Bil’s rating (out of 5): BBBB
Original Title: Théo et Hugo dans le même bateau
France, 2016. Ecce Films, Epicentre Films. Screenplay by Olivier Ducastel, Jacques Martineau. Cinematography by Manuel Marmier. Produced by Emmanuel Chaumet. Music by Gaël Blondet, Pierre Desprats, Karelle Kuntur, Victor Praud. Production Design by Clara Noël. Film Editing by Pierre Deschamps.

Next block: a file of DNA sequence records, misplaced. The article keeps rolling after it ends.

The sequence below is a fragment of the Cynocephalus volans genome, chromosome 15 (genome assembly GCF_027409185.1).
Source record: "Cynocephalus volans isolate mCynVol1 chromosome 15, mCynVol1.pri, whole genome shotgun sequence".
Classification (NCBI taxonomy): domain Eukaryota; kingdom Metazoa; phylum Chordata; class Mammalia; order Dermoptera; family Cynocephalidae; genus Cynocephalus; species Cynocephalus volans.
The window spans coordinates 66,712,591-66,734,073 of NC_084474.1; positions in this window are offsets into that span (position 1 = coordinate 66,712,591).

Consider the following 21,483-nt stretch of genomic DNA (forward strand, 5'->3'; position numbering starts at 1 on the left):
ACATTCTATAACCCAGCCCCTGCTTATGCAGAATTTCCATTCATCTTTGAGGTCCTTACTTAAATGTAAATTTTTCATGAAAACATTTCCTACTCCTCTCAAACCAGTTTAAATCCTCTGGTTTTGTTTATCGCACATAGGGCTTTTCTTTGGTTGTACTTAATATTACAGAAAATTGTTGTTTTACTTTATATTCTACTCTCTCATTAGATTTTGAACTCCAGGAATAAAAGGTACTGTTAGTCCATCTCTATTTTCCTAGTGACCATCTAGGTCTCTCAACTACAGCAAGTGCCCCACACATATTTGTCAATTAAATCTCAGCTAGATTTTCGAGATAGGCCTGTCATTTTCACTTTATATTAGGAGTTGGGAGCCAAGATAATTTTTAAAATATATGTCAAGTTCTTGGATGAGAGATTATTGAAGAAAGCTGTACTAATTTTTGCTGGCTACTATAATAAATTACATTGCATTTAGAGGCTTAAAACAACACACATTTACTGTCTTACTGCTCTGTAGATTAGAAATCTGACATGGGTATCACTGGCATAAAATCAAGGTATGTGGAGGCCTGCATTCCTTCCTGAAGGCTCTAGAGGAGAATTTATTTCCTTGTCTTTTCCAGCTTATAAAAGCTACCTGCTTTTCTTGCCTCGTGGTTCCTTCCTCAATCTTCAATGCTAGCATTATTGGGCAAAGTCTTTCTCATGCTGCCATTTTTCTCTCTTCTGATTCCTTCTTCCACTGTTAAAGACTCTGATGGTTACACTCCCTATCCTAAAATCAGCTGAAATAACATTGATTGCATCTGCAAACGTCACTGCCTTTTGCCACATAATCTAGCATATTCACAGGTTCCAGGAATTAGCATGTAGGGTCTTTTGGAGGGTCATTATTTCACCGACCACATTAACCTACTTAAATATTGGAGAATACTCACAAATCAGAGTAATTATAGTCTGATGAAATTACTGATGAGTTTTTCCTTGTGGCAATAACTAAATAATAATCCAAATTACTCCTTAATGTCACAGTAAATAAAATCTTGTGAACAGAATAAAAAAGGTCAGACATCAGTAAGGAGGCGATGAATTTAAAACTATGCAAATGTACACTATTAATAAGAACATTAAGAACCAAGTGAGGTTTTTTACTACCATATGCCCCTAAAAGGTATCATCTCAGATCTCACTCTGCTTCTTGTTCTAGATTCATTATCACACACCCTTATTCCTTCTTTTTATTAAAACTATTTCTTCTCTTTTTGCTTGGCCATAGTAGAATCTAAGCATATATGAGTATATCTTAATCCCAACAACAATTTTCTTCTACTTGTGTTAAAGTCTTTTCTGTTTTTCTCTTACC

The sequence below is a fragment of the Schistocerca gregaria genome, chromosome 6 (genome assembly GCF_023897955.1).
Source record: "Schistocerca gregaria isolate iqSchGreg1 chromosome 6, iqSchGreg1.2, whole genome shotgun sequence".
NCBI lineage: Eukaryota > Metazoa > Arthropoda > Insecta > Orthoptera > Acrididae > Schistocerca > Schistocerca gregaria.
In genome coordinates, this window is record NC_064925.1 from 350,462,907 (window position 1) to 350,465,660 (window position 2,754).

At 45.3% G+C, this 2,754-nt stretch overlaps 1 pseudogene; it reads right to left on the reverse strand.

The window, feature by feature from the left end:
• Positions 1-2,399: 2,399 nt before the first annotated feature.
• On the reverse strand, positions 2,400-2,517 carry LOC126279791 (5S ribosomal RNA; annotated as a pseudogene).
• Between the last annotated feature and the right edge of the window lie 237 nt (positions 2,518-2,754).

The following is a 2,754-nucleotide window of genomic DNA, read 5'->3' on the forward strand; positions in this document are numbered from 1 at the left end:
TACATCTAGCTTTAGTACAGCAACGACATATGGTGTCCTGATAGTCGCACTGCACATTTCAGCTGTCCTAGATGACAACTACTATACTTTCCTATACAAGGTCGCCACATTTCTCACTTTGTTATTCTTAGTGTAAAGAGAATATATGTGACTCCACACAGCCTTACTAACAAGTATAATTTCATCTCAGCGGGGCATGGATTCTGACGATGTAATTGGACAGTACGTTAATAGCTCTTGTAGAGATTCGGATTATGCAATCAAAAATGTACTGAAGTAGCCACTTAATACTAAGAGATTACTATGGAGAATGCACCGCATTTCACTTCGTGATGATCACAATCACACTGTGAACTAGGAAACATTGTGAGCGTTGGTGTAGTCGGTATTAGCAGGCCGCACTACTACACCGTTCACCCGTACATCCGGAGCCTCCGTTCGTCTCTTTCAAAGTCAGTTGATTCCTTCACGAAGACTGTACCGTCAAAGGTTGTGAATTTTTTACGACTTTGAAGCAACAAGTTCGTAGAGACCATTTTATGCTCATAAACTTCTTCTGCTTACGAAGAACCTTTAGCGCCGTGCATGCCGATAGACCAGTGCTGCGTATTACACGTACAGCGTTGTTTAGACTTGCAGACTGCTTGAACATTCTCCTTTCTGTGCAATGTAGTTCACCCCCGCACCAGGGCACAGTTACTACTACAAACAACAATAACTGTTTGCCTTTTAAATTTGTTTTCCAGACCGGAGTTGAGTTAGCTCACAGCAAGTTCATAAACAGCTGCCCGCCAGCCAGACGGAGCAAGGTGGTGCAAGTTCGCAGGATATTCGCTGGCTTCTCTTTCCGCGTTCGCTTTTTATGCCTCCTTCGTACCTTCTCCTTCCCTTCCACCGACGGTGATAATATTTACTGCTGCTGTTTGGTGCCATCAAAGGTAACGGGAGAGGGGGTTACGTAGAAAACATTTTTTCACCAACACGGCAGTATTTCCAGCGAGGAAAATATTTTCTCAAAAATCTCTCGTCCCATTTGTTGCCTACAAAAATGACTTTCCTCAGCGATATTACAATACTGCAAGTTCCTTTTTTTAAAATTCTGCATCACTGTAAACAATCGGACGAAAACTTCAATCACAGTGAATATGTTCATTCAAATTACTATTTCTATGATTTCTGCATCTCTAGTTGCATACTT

The provocative opening of this film takes place in a Paris sex club, where gentlemen engage in all sorts of deliciously (and mostly unsimulated) sexual activity until the focus falls on two of them: Theo and Hugo have a mind-blowing time together on the floor of the club that sparks a connection deeper than just physical pleasure. They follow their instinct for each other out to the street and head back to the one’s apartment to continue their bliss until a revelation stops them in their tracks. The fantasy that thrived within the club has to deal with the unavoidable reality beyond its walls, and pretty soon they’re spending a night crossing the capital of romance, hoping to figure out if their experience is a fluke or if they really have what it takes to surmount the hurdles being presented. Told in an almost Cleo From 5 to 7-level sense of real time, Jacques Martineau and Olivier Ducastel’s sexy love story dares to subvert the usual narrative, that physical pleasure is something to be surpassed in order to get at something more significant, telling us instead that the eroticism of these two handsome young men enjoying each other is a valid part of whatever significance they find with each other after. The more serious topics that the film broaches never come across as lectures (and certainly pay compliment to France’s health care system), in fact even its hairiest issues are part of the romance thanks to everything playing against the elegant backrop of Paris at night. The two leads have a chemistry that begins red-hot and turns sweet as their affection starts with an X-rating and then slowly, lovingly goes towards PG.